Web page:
Bringing your new baby home during the coronavirus pandemic

April 22, 2020

Updated November 24, 2020

Congratulations on your new baby!  Most new parents have many questions about their newborns. These days, however, you may have questions about keeping your baby safe. Here are answers to some concerns new parents have about caring for a newborn during the coronavirus (COVID-19) pandemic.

Keeping physical distance between your newborn and others

COVID-19 is thought to spread mainly:

  • From person-to-person
  • Between people who are in close contact with one another, within about 6 feet.
  • The contact should last for at least 15 minutes within a 24-hour period. This means at least 15 consecutive minutes in one day or 15 minutes divided throughout the day.

It’s important to remember that people who are infected but do not show symptoms can spread the virus to others.

Visitors. While family and friends have been eagerly waiting to meet your little one, they need to wait a little longer to protect you and your baby from the virus. Some visits are riskier for you and your baby than other types of visits. Meeting someone outside while you both wear masks and stay 6 to 10 feet apart is believed to be low risk. But, eating with someone indoors whether at a restaurant or in a home can carry a very high risk of passing on the virus. This can be disappointing for everyone, but there are things you can do:

  • Make video calls to introduce your baby to the world.
  • Show off your baby in front of a glass window for germ-free, social distant “visiting hours.”
  • Take photos and videos of your baby and share them with friends and family through email, texting or social media.
  • Print and mail birth announcement cards to friends and family.

Getting help. You may have planned to have grandparents, family members or other people you trust in your home to help you with your baby’s arrival. Now that you must limit physical contact between your baby and others, you can find other ways to get help. Helpers can go shopping for you, run errands and prepare meals that they leave on your doorstep. If friends ask how they can help you, don’t be shy to make suggestions!  

Visiting your baby’s health care provider

Even when everything is going well, your baby needs regular medical checkups (also called well-baby visits) to keep him healthy. During well-baby visits, your baby’s provider checks your baby’s overall health, growth and development. Your baby also gets vaccinations to help protect her from harmful infections. 

Office visits or telehealth visits?

Even during the COVID-19 crisis, your baby’s first medical checkup is still very important and if possible, it should be an in-office visit. Call your baby’s health care provider to confirm it’s ok to take your newborn to his or her office and ask if there are rules you need to follow. According to the American Academy of Pediatrics, your baby’s provider may:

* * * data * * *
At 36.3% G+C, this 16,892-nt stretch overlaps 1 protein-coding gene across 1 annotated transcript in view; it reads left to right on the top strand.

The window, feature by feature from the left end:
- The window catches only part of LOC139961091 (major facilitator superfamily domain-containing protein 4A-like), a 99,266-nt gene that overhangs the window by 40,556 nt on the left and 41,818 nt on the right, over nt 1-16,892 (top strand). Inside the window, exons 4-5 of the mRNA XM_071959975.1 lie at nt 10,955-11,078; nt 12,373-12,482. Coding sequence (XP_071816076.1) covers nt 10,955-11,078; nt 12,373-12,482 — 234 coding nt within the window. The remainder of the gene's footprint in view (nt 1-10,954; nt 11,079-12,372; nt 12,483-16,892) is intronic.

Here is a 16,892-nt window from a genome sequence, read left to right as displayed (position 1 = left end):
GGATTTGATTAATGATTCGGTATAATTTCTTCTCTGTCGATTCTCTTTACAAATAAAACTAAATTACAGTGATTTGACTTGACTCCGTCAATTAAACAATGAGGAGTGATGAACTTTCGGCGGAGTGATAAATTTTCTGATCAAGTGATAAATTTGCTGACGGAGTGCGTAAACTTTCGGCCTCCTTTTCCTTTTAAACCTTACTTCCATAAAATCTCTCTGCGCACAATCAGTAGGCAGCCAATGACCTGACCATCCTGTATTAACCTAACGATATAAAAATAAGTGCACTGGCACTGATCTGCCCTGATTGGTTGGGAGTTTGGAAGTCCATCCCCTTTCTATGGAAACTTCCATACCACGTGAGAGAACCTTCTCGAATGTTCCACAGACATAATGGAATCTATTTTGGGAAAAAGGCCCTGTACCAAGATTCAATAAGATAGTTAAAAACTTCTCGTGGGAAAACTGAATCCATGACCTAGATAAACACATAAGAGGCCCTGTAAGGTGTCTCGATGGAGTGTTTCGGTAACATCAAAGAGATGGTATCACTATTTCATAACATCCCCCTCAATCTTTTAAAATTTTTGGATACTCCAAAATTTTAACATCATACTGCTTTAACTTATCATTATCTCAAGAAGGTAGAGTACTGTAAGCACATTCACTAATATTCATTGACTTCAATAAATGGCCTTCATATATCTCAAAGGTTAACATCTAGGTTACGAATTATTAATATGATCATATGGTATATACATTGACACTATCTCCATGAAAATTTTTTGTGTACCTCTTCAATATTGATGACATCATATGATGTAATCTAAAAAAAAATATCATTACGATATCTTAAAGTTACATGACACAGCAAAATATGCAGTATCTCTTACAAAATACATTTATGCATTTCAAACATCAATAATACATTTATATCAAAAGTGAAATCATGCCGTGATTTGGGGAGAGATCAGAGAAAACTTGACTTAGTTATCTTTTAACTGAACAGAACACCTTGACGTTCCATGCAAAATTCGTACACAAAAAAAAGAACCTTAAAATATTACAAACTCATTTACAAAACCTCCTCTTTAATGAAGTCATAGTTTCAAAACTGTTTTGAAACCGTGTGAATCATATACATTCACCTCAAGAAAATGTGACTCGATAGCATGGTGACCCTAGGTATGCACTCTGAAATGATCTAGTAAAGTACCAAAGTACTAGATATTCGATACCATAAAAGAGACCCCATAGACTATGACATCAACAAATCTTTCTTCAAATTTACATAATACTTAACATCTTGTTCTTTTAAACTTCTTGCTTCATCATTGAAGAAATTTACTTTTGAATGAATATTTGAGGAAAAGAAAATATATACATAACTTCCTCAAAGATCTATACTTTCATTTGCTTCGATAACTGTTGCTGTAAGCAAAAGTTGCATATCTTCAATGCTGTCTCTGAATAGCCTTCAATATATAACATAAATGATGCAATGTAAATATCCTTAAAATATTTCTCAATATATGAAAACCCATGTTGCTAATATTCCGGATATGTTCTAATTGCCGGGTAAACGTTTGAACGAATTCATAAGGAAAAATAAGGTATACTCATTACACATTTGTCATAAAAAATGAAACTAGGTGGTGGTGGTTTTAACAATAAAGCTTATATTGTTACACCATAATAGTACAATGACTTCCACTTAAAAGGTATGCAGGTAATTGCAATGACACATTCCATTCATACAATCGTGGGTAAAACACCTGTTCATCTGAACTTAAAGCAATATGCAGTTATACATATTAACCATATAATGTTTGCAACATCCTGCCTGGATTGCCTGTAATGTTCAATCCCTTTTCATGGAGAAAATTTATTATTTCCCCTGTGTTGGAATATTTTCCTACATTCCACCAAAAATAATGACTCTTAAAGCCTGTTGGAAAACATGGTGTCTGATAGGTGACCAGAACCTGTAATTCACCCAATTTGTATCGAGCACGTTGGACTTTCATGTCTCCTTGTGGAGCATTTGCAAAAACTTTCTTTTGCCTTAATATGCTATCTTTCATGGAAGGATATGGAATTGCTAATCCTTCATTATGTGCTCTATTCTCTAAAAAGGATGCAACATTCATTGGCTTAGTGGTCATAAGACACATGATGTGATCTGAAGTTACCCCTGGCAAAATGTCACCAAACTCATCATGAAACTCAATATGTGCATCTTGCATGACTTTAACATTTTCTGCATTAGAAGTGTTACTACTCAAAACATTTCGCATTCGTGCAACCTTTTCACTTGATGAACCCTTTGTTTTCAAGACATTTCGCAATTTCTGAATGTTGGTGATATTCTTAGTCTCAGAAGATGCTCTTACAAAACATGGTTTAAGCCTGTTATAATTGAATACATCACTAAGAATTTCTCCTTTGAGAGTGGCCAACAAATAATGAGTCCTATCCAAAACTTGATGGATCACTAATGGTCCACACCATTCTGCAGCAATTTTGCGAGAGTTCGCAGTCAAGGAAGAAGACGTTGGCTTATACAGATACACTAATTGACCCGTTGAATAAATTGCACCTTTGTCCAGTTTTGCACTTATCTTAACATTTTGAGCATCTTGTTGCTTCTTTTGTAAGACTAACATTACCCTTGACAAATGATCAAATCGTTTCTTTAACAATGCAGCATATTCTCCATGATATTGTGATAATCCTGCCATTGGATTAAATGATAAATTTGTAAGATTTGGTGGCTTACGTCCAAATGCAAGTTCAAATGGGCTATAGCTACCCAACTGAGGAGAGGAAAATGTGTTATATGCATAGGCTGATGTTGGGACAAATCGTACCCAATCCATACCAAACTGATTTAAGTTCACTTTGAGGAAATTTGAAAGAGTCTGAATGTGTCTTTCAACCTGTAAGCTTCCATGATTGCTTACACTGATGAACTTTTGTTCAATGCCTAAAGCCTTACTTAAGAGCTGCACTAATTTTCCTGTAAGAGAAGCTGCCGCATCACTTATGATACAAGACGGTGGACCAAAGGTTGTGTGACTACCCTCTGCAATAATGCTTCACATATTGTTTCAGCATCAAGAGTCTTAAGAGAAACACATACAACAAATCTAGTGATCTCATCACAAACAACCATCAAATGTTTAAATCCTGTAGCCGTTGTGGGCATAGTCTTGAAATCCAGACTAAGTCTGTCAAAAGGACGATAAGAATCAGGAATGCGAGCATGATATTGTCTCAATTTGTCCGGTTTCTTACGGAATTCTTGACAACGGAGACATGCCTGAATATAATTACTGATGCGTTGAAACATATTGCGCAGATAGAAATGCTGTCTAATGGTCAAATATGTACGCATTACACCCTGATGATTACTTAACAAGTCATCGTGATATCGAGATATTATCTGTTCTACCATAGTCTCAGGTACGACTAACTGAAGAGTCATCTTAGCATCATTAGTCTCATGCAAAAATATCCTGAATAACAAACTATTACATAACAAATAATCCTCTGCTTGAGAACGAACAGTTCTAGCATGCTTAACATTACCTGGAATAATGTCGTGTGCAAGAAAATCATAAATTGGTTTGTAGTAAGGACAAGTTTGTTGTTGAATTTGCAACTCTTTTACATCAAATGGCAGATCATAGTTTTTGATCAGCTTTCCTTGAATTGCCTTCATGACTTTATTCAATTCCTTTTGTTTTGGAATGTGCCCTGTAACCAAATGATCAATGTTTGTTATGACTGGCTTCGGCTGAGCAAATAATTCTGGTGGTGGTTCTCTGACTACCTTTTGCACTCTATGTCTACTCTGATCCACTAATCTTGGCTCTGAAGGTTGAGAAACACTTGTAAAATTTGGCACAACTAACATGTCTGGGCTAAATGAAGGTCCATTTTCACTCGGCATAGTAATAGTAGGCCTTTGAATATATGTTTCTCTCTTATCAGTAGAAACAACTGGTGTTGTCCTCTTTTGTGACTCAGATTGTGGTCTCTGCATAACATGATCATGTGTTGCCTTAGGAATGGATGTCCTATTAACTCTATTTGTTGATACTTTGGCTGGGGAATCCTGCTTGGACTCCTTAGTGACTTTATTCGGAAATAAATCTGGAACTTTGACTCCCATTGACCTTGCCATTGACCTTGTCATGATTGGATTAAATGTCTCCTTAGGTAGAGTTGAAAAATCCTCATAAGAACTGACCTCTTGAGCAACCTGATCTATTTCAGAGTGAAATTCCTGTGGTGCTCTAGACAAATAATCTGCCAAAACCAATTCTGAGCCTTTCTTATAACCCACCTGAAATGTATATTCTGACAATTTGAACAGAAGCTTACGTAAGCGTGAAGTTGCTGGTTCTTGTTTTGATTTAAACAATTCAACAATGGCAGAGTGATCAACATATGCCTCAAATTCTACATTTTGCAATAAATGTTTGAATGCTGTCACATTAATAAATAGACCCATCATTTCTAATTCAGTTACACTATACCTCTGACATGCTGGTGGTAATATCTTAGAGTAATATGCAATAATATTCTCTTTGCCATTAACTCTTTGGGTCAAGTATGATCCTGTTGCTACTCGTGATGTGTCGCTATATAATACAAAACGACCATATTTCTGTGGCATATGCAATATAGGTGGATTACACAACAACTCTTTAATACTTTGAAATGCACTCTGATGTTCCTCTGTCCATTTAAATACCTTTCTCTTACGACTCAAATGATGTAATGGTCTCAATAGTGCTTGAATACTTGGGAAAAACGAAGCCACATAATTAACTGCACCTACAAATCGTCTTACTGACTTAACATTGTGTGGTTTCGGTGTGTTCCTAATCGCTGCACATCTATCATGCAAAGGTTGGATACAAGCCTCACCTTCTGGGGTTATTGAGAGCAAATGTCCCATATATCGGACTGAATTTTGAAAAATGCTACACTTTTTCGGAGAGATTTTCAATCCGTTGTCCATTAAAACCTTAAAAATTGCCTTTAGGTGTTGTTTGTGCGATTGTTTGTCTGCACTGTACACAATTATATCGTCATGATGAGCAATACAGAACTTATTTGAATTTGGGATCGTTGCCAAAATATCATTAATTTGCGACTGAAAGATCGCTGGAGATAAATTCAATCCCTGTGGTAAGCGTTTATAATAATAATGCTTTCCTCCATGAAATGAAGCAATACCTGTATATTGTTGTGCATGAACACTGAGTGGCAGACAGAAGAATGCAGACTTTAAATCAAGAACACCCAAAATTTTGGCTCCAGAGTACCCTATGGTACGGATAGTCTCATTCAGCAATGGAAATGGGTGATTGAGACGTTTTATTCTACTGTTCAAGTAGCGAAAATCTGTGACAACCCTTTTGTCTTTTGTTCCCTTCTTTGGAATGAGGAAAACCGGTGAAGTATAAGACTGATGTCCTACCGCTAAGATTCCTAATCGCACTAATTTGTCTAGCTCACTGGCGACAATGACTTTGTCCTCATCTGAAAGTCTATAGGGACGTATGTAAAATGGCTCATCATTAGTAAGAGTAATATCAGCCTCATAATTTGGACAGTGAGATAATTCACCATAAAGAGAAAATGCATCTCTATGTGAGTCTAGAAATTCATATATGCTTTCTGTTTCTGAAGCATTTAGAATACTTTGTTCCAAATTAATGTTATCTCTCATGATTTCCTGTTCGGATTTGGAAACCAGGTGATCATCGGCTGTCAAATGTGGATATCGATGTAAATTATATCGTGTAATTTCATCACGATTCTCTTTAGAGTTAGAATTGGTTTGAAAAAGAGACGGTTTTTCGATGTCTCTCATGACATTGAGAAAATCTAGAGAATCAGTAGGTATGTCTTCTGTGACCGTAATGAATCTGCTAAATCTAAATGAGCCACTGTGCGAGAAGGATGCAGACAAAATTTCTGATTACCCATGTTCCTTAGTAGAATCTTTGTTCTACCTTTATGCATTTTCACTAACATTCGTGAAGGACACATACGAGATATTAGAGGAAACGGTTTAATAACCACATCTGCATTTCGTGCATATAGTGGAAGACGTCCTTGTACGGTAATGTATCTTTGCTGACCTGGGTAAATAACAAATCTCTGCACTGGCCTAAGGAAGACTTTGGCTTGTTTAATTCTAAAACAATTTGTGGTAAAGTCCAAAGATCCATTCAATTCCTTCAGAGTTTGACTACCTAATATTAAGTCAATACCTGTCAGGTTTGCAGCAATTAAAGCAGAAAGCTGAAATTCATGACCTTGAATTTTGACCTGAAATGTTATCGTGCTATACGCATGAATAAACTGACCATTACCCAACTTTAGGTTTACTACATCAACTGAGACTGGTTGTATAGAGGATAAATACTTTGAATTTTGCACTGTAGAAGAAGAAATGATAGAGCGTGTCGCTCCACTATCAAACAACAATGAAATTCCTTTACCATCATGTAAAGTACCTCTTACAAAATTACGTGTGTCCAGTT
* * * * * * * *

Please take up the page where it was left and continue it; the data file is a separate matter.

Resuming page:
• Only do well-baby visits for newborns and for those babies and children who require vaccinations
  • Reschedule other well visits to a later date
  • Have only well visits in the morning and sick visits for later in the day
  • Have specific rooms for well visits and separate rooms for sick visits


Vaccinations help protect your baby from harmful diseases. It’s always best to keep your baby’s vaccines up-to-date. Your provider can weigh the risks and benefits of bringing your newborn to his office to get vaccinated. Ask your provider how you can minimize the risk of exposing your newborn to infections like COVID-19 when leaving your home.

Is my baby sick?

You may be watching your baby to make sure he’s healthy. One thing to keep in mind is that newborns breathe much faster than adults. This is normal. If your baby feels warm, make sure he’s not bundled up too much. Dress your baby in light sleep clothes. However, if you are concerned that your baby may be sick, call her provider right away. 

Your other children and the new baby

If you have other children, staying at home can be hard for you and for them. Find ways to include them in welcoming the new baby, such as:

  • Reading or telling stories to the baby
  • Drawing a picture every week to show how the baby has changed. The pictures can be made into a baby book.
  • Writing a weekly “baby update” that you can share electronically with family and friends


Life with a newborn brings many changes and can be stressful, especially now. Getting a nap, taking a “me break” or getting outdoors can make you feel better.    

Stay connected to loved ones during this time via phone, group texts, video chats and social media. Consider joining an online moms’ group. Share your struggles and joys with others. Even though they are not with you in person, they can still support you and stay up-to-date with you and your baby. 

If you have intense feeling of sadness or worry that lasts more than two weeks, your provider may want to check you for postpartum depression (also called PPD). PPD is a medical condition that many women get after having a baby. It needs treatment to get better.

If you’re not sure what to do to keep your baby safe, reach out to your health care provider for help. And remember, you’re not alone.